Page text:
Like I said, I put together the screwless sliding back design while I was working with the prototype HMv4.2.3 and opening my HM regularly to work on the board, since I have been using it I've grown used to having easy access to the boards. Like when someone is having trouble with a build and needs help, I can pop my boards out of the case in a second flat and examine the parts in question to help troubleshoot the problem. Or if I want to tinker with the rPi on another project for a bit, same deal, in my hands in an instant, back on the HM just as fast....

...but again, I get your point and design intent with your case... lock everything down solid, support the board(s) and hold everything in place to make the HM like an appliance that can go though hell and be unaffected, and you have achieved that well, in a nice small package... I have indeed dropped HM's in your case and they never skipped a beat, I've dropped the sliding back case a couple times as well and never had a problem with that one either.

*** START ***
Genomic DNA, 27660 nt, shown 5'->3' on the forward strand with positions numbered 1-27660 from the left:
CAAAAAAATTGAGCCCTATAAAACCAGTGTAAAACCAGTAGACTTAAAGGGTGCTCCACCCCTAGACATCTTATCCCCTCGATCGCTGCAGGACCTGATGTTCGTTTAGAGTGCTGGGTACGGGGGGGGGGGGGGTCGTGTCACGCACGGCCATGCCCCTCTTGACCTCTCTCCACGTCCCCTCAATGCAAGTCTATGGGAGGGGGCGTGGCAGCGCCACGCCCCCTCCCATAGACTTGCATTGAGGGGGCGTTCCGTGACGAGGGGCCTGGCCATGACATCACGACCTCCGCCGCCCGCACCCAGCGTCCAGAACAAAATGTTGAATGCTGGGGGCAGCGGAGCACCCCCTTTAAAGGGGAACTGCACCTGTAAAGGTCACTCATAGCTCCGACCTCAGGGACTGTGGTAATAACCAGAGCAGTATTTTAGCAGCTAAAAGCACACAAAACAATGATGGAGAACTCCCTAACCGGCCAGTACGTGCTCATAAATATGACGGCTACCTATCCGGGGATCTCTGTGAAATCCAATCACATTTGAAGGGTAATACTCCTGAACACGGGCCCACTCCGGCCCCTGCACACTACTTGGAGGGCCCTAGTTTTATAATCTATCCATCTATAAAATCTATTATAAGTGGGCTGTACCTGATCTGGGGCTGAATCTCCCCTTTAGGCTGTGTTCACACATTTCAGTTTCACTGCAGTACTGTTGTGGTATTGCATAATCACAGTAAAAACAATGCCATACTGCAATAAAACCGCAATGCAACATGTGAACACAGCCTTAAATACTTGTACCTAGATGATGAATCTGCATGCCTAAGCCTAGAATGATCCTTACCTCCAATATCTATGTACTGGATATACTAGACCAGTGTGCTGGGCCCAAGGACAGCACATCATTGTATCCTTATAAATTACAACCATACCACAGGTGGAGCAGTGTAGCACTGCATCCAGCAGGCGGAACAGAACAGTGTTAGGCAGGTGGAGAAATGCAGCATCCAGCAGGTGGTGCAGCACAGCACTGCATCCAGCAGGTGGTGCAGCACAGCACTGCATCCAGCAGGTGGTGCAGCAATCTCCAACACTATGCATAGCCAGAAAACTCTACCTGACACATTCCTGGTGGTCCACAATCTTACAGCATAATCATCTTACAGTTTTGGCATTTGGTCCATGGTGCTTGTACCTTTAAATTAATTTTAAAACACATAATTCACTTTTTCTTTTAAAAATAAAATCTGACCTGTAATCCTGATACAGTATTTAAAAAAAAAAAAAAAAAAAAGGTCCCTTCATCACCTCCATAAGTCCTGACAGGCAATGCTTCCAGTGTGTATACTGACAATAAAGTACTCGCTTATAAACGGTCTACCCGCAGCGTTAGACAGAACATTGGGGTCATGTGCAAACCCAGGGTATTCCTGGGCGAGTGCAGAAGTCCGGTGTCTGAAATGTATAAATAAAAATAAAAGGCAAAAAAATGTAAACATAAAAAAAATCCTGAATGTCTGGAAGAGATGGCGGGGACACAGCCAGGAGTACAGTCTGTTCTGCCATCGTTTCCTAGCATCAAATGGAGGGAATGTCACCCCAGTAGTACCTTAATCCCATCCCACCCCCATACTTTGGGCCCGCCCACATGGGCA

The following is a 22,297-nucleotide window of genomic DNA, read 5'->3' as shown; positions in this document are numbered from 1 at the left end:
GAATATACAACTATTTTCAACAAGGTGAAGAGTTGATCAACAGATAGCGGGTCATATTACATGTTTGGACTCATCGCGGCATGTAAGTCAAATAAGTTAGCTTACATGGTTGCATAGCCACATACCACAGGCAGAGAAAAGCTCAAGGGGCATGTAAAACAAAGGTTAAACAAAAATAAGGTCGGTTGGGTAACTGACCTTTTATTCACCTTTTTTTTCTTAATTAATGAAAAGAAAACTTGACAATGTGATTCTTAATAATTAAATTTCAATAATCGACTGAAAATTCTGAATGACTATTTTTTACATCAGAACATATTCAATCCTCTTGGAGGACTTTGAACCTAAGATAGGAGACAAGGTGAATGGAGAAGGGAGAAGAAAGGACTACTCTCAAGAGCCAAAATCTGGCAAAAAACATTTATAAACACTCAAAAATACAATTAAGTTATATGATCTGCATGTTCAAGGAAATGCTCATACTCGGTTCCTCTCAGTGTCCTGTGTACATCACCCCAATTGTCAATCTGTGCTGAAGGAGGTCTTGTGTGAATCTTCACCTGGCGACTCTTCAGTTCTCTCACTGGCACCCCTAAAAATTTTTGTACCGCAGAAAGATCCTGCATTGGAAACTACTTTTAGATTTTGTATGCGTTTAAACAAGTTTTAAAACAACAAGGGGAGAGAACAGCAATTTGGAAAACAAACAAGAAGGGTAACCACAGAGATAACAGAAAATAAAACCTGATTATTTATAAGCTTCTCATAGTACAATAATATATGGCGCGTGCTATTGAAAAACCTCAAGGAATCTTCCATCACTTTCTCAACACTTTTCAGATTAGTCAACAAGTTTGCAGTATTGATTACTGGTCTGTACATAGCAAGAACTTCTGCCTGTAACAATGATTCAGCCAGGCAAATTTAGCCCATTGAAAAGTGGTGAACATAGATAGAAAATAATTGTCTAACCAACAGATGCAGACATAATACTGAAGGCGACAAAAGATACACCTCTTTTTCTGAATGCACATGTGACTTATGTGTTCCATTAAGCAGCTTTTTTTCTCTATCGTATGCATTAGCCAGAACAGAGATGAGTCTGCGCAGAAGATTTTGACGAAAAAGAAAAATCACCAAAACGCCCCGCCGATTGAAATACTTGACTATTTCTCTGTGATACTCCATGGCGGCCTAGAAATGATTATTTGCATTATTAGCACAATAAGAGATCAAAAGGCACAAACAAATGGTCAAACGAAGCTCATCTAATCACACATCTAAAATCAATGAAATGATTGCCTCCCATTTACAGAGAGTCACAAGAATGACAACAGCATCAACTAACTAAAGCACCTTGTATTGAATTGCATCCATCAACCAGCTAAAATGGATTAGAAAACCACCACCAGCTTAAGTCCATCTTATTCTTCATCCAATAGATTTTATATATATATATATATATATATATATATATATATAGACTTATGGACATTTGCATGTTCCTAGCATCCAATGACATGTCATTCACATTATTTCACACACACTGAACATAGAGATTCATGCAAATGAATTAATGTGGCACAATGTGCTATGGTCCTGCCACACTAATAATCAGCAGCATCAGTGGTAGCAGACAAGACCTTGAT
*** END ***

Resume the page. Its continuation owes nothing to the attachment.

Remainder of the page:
Peter F

TVWBB Fan
My experience with Tom's cases (I have printed about a dozen now) is that the nuts fit very snugly but I never have to use any excessive force or heat to push them in. In some cases I need to pull the nuts in using a 30mm screw and a washer but normally I can just push them in far enough so that the normal 25mm screws will catch the nuts and pull them in until they are fully seated.

I wonder if the others holes in the case will fit if the 3D printer is so poorly adjusted that the nuts won't fit anymore.
 

JHalasz

TVWBB Fan
those nuts and that allen stock killed my fingers, I went with Ralphs slide back case, no hardware required.
 

RalphTrimble

TVWBB Diamond Member
Peter F, I used the same technique, I try to tap them in place and hope the allen screw reaches, but generally have to pull them into place using the allen screw before I assemble the case. Which means I had to run the allen screws in and out once before I assemble the case and again after, and damn near wore a hole in my thumb with the allen wrench! LOL (not really, but my thumb was sore). The good part is once they are seated they generally don't go anywhere. I had it on my list to cut down an allen wrench to clamp into my drill to make this go easier and then the idea for a screwless case came to mind and that was the end of that...